Most IDPs survive by deploying social capital—especially ethnic and religious ties. IDP ethnic groupings are quite organized; most belong to an ethnic-affiliated group and consider this as particularly beneficial to their resettlement and sense of identity in Lagos. Adamu from Chibok said, “When I come to Lagos in 2017, I come straight to Eleko. My brother [kinsman] help me with house, and he buy food for my family. As I no get work, he teach me okada work wey he dey do.”

The crises have resulted in the violent destruction of many communities, with hundreds of thousands killed and many more forced to flee.

Interestingly, migration to the city can also be good for women as many who were hitherto unemployed due to cultural barriers are now able to work. Mary who fled Benue with her family due to farmer-herder clashes explained, “When we were at home [in Benue], I was assisting my husband with farming, but here in Lagos, I have my own small shop where I sell food. Now I have my own money and my own work.”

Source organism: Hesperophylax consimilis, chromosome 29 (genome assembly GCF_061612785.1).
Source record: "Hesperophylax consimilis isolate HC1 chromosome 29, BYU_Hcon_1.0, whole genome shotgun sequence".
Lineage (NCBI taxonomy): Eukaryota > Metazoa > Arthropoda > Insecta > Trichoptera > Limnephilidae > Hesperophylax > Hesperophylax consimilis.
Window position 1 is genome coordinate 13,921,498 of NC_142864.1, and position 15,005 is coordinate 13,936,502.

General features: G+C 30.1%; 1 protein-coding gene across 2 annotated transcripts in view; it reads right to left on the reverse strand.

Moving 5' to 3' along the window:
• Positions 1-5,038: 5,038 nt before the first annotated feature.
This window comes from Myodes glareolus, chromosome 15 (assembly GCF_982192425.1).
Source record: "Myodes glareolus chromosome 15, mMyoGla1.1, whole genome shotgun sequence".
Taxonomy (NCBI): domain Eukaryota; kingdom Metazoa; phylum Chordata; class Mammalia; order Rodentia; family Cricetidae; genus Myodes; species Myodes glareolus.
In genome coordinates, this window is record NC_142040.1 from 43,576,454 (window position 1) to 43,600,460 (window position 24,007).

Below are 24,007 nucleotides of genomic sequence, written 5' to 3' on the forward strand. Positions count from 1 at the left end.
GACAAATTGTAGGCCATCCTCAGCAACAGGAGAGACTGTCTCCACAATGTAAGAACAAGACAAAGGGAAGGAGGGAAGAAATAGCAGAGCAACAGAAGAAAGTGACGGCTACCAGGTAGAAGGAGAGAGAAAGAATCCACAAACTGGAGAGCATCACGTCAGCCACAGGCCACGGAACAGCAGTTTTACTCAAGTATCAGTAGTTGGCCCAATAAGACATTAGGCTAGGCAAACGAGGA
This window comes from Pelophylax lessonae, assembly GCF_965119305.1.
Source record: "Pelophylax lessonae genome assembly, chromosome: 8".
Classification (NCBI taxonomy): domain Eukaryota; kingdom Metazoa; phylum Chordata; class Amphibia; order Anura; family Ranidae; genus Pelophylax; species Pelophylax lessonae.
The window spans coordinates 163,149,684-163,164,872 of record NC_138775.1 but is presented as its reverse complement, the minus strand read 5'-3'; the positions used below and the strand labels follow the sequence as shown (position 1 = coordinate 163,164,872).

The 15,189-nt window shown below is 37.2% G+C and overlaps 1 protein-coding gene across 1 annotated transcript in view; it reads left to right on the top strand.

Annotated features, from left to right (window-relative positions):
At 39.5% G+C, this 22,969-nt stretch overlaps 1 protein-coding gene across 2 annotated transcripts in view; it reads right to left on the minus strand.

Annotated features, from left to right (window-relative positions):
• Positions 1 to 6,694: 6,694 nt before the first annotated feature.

Need for targeted interventions for vulnerable Lagosians

“Survival of the fittest” is an everyday maxim in the city of Lagos. For migrants, this is especially true as they are not entitled to any form of structured support from the government. Self-settlement is therefore daunting, especially in light of systemic limiting factors.

Migrants are attracted to big cities based on perceived economic opportunities, and with limited integration, their survival strategies are inevitably changing the spatial configurations of Lagos. While the city government is actively promoting urban renewal, IDP enclaving is creating new slums. Therefore, addressing the contextualised needs of urban migrant groups is a sine qua non for inclusive and sustainable urban development.

“I am still managing, living under the bridge. I won’t do this forever, my life will not end like this under a bridge. I hope to one day return to my home and continue my life”.

There is an established protocol for supporting international refugees. However, the same cannot be said for IDPs who are Nigerian citizens. They do not enjoy structured support outside of camps, and we have seen that camps are not an effective long-term solution to displacement. There is a high rate of IDP mobility to cities like Lagos, which establishes the fact that cities are an integral part of the future of humanitarian crisis. Their current survival strategies are not necessarily harnessing the urban advantage, especially due to lack of official recognition and documentation. It is therefore imperative that humanitarian frameworks take into account the role of cities and also the peculiarities of IDP migrations to them.